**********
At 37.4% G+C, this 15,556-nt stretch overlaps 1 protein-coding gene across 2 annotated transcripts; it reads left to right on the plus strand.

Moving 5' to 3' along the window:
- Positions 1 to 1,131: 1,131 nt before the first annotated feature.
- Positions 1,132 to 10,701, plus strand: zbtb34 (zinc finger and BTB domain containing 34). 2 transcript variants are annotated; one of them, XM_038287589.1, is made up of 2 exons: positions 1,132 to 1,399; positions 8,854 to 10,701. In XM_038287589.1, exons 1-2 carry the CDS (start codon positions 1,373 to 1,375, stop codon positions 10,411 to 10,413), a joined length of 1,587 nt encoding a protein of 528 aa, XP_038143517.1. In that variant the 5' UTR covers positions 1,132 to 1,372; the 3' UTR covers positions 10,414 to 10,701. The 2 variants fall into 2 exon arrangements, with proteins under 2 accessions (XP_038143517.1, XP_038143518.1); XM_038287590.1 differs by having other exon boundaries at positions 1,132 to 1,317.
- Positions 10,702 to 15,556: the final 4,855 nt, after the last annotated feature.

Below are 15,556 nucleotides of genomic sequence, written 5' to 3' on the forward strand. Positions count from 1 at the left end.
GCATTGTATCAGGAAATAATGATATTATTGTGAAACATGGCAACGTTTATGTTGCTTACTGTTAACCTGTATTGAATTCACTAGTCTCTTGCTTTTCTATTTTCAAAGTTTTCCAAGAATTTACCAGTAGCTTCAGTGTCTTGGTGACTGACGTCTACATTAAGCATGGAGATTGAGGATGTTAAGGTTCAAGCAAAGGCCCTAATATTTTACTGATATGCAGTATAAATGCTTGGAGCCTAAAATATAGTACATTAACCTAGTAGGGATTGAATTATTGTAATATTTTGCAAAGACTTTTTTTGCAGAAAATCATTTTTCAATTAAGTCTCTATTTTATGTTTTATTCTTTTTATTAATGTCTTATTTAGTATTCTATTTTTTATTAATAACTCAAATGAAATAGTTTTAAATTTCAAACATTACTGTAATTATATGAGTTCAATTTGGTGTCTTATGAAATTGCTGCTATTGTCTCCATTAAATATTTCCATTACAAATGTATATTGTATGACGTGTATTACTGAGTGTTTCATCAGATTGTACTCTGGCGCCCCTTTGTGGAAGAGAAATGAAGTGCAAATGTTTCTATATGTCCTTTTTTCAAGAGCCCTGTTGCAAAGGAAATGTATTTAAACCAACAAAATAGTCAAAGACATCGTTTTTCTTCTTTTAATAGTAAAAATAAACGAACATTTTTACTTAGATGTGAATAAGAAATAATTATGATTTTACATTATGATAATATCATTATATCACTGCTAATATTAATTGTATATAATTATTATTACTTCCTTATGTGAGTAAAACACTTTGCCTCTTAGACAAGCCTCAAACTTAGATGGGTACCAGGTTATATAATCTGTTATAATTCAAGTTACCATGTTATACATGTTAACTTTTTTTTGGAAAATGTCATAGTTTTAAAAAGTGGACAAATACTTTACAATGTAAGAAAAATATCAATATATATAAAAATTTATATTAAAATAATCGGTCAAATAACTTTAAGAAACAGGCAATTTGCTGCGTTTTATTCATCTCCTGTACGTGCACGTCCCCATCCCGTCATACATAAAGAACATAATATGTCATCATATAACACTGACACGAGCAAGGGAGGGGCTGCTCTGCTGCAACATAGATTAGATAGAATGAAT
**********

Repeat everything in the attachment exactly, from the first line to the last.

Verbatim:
At 37.4% G+C, this 15,556-nt stretch overlaps 1 protein-coding gene across 2 annotated transcripts; it reads left to right on the plus strand.

Moving 5' to 3' along the window:
- Positions 1 to 1,131: 1,131 nt before the first annotated feature.
- Positions 1,132 to 10,701, plus strand: zbtb34 (zinc finger and BTB domain containing 34). 2 transcript variants are annotated; one of them, XM_038287589.1, is made up of 2 exons: positions 1,132 to 1,399; positions 8,854 to 10,701. In XM_038287589.1, exons 1-2 carry the CDS (start codon positions 1,373 to 1,375, stop codon positions 10,411 to 10,413), a joined length of 1,587 nt encoding a protein of 528 aa, XP_038143517.1. In that variant the 5' UTR covers positions 1,132 to 1,372; the 3' UTR covers positions 10,414 to 10,701. The 2 variants fall into 2 exon arrangements, with proteins under 2 accessions (XP_038143517.1, XP_038143518.1); XM_038287590.1 differs by having other exon boundaries at positions 1,132 to 1,317.
- Positions 10,702 to 15,556: the final 4,855 nt, after the last annotated feature.

Below are 15,556 nucleotides of genomic sequence, written 5' to 3' on the forward strand. Positions count from 1 at the left end.
GCATTGTATCAGGAAATAATGATATTATTGTGAAACATGGCAACGTTTATGTTGCTTACTGTTAACCTGTATTGAATTCACTAGTCTCTTGCTTTTCTATTTTCAAAGTTTTCCAAGAATTTACCAGTAGCTTCAGTGTCTTGGTGACTGACGTCTACATTAAGCATGGAGATTGAGGATGTTAAGGTTCAAGCAAAGGCCCTAATATTTTACTGATATGCAGTATAAATGCTTGGAGCCTAAAATATAGTACATTAACCTAGTAGGGATTGAATTATTGTAATATTTTGCAAAGACTTTTTTTGCAGAAAATCATTTTTCAATTAAGTCTCTATTTTATGTTTTATTCTTTTTATTAATGTCTTATTTAGTATTCTATTTTTTATTAATAACTCAAATGAAATAGTTTTAAATTTCAAACATTACTGTAATTATATGAGTTCAATTTGGTGTCTTATGAAATTGCTGCTATTGTCTCCATTAAATATTTCCATTACAAATGTATATTGTATGACGTGTATTACTGAGTGTTTCATCAGATTGTACTCTGGCGCCCCTTTGTGGAAGAGAAATGAAGTGCAAATGTTTCTATATGTCCTTTTTTCAAGAGCCCTGTTGCAAAGGAAATGTATTTAAACCAACAAAATAGTCAAAGACATCGTTTTTCTTCTTTTAATAGTAAAAATAAACGAACATTTTTACTTAGATGTGAATAAGAAATAATTATGATTTTACATTATGATAATATCATTATATCACTGCTAATATTAATTGTATATAATTATTATTACTTCCTTATGTGAGTAAAACACTTTGCCTCTTAGACAAGCCTCAAACTTAGATGGGTACCAGGTTATATAATCTGTTATAATTCAAGTTACCATGTTATACATGTTAACTTTTTTTTGGAAAATGTCATAGTTTTAAAAAGTGGACAAATACTTTACAATGTAAGAAAAATATCAATATATATAAAAATTTATATTAAAATAATCGGTCAAATAACTTTAAGAAACAGGCAATTTGCTGCGTTTTATTCATCTCCTGTACGTGCACGTCCCCATCCCGTCATACATAAAGAACATAATATGTCATCATATAACACTGACACGAGCAAGGGAGGGGCTGCTCTGCTGCAACATAGATTAGATAGAATGAAT